Eugenics, Melbourne University and Me

by Gary Foley
Tracker Magazine February 2012

Eugenics, Melbourne University and Me

Gary Foley outside the Richard Berry Building, Melbourne University

When I decided late in life that I should take up the challenge of university studies I chose to go to Melbourne University. Some of my mates suggested that this was because I wanted to be 'flash' and go to a 'flash' uni, but the simple truth was that Melbourne uni was the closest to my home and the easiest to ride my bicycle to. I may have also been interested in the intellectual rigour that I might encounter there, but the primary reason was t he short 10km bicycle ride.

At Melbourne uni in the late 1990s I settled into my studies but found myself disturbed every day by having to enter buildings that were named after people who I knew I didn't like. The first example was the Redmond Barry Building which was named after the judge who had sentenced Ned Kelly to hang . Another was the Baldwin Spencer Building named after the anthropologist who was the first special commissioner and chief protector of Aborigines in 1912, thus beginning a long historic complicity between Australian Anthropology and the genocidal policies of the Australian state.

But probably the most offensive name on any building at University to Melbourne was on the Richard Berry Building. His name is offensive to me because Richard Berry was the Professor of Anatomy at Melbourne University from 1903 to 1929 and was a key and influential Australian advocate of the early 20th Century pseudo-science of Eugenics. These ideas would provide the rationale and justification for notorious Australian government r ace-based policies such as the assimilation policy, White Australia Policy and the policy of removal of Aboriginal children.

Eugenics was a collection of ideas that emerged in the wake of Charles Darwin's publication of his theories of evolution in 1859 called Origin of the Species. Darwin's cousin, Sir Francis Galton, was the first to use the term Eugenics in 1883 (derived from the Greek Eugenes, meaning 'well-born') when he began to apply Darwin's ideas of 'natural selection' and 'survival of the fittest' to human society.

This misapplication of Darwin's ideas led to all sorts of notions that society (meaning white-Anglo society) could be improved by encouraging breeding among 'superior' people (white, educated and wealthy) and the removal of inferior specimens (poor uneducated, working-class whites and Aborigines). In Australia the popularity of these ideas coincided with the great racial paranoia that swept Australia in the late 19th Century, and they were embraced enthusiastically by advocates of Federation. The result of this was that one of the first acts of the first Australian Parliament was the Immigration Restriction Act 1901, better known as the notorious 'White Australia Policy'.

At the time of Federation in 1901 the majority of Australians wanted overseas non-whites kept out, and they didn't really care about the Aboriginal peoples because they were believed to be 'dying out'. However there was grave concern at the number of 'half-caste' children growing up in Aboriginal communities. This offended the sensibilities of white Australia in the early 1900s, possibly because it forced them to confront the truth that so- called 'half-caste' children were often the result of white men raping Aboriginal women. So rather than confront the white men involved, it was decided the solution should be that the children be removed and 'brought up white' in line with the policy of assimilation. Hence we end up with the 'stolen generations'.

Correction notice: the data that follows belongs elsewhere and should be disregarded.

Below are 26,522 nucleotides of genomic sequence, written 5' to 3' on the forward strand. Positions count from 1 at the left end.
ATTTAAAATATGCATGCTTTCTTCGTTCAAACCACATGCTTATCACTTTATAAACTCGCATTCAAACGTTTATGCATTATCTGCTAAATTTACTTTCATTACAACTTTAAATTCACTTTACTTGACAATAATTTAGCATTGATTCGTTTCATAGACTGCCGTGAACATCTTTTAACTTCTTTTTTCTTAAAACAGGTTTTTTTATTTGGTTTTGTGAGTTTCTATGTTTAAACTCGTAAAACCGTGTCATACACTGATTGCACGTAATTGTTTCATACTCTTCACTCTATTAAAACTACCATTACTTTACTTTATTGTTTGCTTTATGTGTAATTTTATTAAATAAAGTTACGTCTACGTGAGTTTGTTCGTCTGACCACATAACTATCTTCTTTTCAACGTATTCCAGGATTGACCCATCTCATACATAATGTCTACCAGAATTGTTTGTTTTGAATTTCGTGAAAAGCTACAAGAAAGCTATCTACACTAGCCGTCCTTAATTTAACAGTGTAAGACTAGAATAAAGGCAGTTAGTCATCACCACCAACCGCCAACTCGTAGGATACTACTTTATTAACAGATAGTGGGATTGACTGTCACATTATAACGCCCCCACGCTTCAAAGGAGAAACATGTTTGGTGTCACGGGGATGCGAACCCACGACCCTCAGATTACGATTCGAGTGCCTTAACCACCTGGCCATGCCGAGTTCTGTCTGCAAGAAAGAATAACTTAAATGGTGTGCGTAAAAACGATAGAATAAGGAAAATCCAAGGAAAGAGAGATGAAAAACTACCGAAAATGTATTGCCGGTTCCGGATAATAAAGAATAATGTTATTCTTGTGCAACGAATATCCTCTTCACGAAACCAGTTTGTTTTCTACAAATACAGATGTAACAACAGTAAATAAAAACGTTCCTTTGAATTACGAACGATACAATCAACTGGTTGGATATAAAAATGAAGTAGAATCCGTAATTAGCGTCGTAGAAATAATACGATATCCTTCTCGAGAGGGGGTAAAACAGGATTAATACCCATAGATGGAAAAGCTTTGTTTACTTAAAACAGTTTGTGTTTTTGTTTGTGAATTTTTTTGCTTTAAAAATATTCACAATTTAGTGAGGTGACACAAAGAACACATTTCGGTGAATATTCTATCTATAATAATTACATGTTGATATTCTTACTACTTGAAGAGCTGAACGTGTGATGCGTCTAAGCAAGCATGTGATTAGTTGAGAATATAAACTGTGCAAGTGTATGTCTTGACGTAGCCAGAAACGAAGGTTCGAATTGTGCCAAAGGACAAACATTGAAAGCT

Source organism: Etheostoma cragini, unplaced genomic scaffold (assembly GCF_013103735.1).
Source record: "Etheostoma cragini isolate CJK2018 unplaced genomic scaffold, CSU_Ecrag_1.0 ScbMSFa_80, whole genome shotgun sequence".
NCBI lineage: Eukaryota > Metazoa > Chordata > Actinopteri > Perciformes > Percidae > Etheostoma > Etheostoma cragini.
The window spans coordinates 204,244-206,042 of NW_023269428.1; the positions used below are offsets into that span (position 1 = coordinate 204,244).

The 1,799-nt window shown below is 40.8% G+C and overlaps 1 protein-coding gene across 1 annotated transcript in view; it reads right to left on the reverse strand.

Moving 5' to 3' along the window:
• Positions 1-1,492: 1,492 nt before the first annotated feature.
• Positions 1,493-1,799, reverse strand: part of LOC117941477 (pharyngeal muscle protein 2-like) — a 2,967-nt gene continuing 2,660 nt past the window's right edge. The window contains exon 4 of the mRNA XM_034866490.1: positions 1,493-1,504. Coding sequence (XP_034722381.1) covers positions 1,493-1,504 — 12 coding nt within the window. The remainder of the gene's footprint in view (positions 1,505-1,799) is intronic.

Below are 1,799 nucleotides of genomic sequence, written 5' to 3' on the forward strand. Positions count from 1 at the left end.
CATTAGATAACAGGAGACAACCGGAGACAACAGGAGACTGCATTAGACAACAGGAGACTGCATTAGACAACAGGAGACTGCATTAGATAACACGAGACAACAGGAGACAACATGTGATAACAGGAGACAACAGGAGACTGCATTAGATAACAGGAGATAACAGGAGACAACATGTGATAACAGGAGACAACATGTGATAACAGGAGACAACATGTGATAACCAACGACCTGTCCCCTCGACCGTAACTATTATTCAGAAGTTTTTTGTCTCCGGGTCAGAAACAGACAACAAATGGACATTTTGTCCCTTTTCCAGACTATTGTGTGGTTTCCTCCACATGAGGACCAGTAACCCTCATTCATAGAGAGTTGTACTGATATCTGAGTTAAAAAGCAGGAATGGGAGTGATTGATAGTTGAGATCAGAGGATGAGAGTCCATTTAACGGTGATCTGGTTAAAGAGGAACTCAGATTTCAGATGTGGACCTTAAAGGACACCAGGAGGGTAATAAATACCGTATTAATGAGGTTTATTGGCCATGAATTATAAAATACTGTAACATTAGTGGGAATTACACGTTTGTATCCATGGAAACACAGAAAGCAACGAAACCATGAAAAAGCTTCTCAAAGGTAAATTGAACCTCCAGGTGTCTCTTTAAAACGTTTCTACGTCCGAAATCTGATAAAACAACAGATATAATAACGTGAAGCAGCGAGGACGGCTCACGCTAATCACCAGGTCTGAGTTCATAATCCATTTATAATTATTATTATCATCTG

Other lunatic notions of the Eugenicists included sterilization of the poor and mentally deficient. In 1939 the Victorian Parliament passed a eugenics-inspired law that 'aimed to institutionalise and potentially sterilise a significant proportion of the population - those seen as inefficient. Included in the group were slum dwellers, homosexuals, prostitutes, alcoholics, as well as those with small heads and with low IQs. The Aboriginal population was also seen to fall within this group.' Mercifully soon after Eugenics lost its gloss when the Nazis in Germany showed what happens when these sorts of ideas get out of control.

Richard Berry was not only a key person involved in the development of eugenics in Australia, he was also one of the most prolific collectors of Aboriginal skulls and human remains in history. That many of these skulls and bodies collected by Berry were, 'procured in unethical ways' has been admitted by University of Melbourne when they were forced to hand over the remains of 400 people that were still retained in the Anatomy Department in 2003.

As it happens, at the time I was the Senior Curator of Southeastern Indigenous Cultures at Melbourne Museum. As such I presided over the hand-over of these remains, and I was shocked at the arrogance and insensitivity of the University administration in having kept these remains for so long after it had become illegal to do so under Victorian law since the early 1980s.

Over the past fifteen years various groups of Aboriginal students and academics at Melbourne University have protested and called for Richard Berry's name to be removed from the building it adorns. The University administration has consistently ignored them. So it remains particularly irritating for me to this day to be confronted with Richard Berry's name every time I visit Melbourne University. And that must also be the case for those Aboriginal students who these days attend Melbourne University and who know anything at all about their own history.

Gary Foley
February 2012


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